In A Nutshell
We’re horrible at matching people with their photos, especially when it’s someone we don’t know. A study from Louisiana State University and Arizona State University found that people who were asked to look at a subject and then identify whether a photo ID was authentic or not could be wrong as much as 40 percent of the time. (Non-matching people and photos were presented to them for 10 percent of the study.) Passport officers fared no better, accepting up to 14 percent of fraudulent photos as the real deal. Thankfully, technological advances might soon produce computers that can do the job better than we can.
The Whole Bushel
Chances are good that you knew someone who had a fake ID when you were younger. Whether it was a sibling, a college roommate, or a friend, there’s also a pretty good chance that you thought the picture on the ID looked nothing like the person trying to use said ID.
There’s no way anyone would fall for that . . . right?
Somewhere around the fifth time it worked for getting into a bar or buying alcohol, you might have gotten the sneaking suspicion that the people who were doing the carding just didn’t care.
That might not be the case at all, though! It seems that people really do have a sort of mental short-circuit when it comes to spotting fake photo IDs. It might have more to do with the difficulty we have in processing unfamiliar faces than with the quality of the photo.
When researchers from Louisiana State University and Arizona State University tasked study subjects with looking at 200 people and their student ID photos (some of which had been taken up to seven years prior to the project), all they needed to do was decide whether or not the person matched the face in the photo.
When non-matching faces were presented to about half the pairs, subjects misidentified about 20 percent of them. When the pairs were non-matching in only 10 percent of the pairs, the misidentification rate jumped to around 40 percent—even when subjects were given more time and told to correct errors.
Sure, but that’s just in an informal setting with people whose lives might not be depending on that. And people who compare faces for a living must do better. Right?
Another study tested the abilities of passport officers to pick out non-matching faces, and they still did quite badly. In this study, employees of the Sydney Passport Office and the Department of Foreign Affairs and Trade (a total of 49 people with experience ranging from eight years to seven months, all with special training in facial recognition) were given a similar test.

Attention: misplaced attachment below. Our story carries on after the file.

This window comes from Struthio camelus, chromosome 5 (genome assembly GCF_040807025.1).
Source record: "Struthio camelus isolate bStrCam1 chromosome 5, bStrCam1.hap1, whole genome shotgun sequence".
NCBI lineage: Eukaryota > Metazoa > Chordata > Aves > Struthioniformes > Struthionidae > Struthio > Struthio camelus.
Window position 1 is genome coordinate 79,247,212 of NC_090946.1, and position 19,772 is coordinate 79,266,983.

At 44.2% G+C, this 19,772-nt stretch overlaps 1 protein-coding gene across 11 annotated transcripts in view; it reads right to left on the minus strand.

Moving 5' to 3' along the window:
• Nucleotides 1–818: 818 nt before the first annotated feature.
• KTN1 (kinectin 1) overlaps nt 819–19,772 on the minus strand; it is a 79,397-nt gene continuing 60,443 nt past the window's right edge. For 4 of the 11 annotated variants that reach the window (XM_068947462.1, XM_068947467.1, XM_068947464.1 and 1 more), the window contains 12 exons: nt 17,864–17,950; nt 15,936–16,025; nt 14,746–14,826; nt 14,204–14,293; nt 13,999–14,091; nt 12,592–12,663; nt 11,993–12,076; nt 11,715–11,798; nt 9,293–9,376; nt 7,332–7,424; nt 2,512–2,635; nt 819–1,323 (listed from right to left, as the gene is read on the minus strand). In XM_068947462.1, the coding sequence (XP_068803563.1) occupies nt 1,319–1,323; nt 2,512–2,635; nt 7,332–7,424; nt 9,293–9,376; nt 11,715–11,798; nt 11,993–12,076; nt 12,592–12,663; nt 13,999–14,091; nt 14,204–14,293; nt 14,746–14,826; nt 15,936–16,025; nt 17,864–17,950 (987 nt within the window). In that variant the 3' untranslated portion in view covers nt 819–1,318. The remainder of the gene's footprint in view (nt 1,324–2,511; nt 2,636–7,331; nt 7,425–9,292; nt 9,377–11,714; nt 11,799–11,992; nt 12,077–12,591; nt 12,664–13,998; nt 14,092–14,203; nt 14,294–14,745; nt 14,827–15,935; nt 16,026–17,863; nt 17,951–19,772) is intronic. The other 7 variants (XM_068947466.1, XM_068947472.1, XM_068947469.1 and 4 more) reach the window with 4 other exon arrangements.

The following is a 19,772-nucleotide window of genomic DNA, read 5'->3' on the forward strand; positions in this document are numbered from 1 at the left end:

They were tasked with comparing real people to photos and with making photo-to-photo comparisons in order to decide whether or not they were being presented with fraudulent photos. In some cases, the photos in the latter exercise were even taken on the same day.
For the portion of the experiment done with people standing in front of the officers, about 10 percent of the responses were wrong. Of the non-matching pairs, 14 percent of fake photos were accepted as real by the officers. While some individuals did better and some did worse, there was no correlation between experience on the job, training, and accuracy. Again, these photos were all taken very recently, within a matter of days.
In the photo-to-photo portion of the experiment, photos could be up to two years old. Overall, the officers only scored a 70.9 percent.
So maybe humans aren’t fantastic at this task. But we’re already seeing computers that might be able to rival human abilities when it comes to quick-fire identification.
Tech gurus at Carnegie Mellon have developed an iPhone app capable of snapping someone’s picture and then running it through facial recognition software, picking the right match out of a pool of 25,000 photographs in less then three seconds. Unfortunately, it’s only accurate 31 percent of the time. Just needs practice!
Show Me The Proof
PLOS One: Passport Officers’ Errors in Face Matching
Louisiana State University: LSU research shows face matching for passports and IDs incredibly fallible
cnet: Face-matching with Facebook profiles: How it was done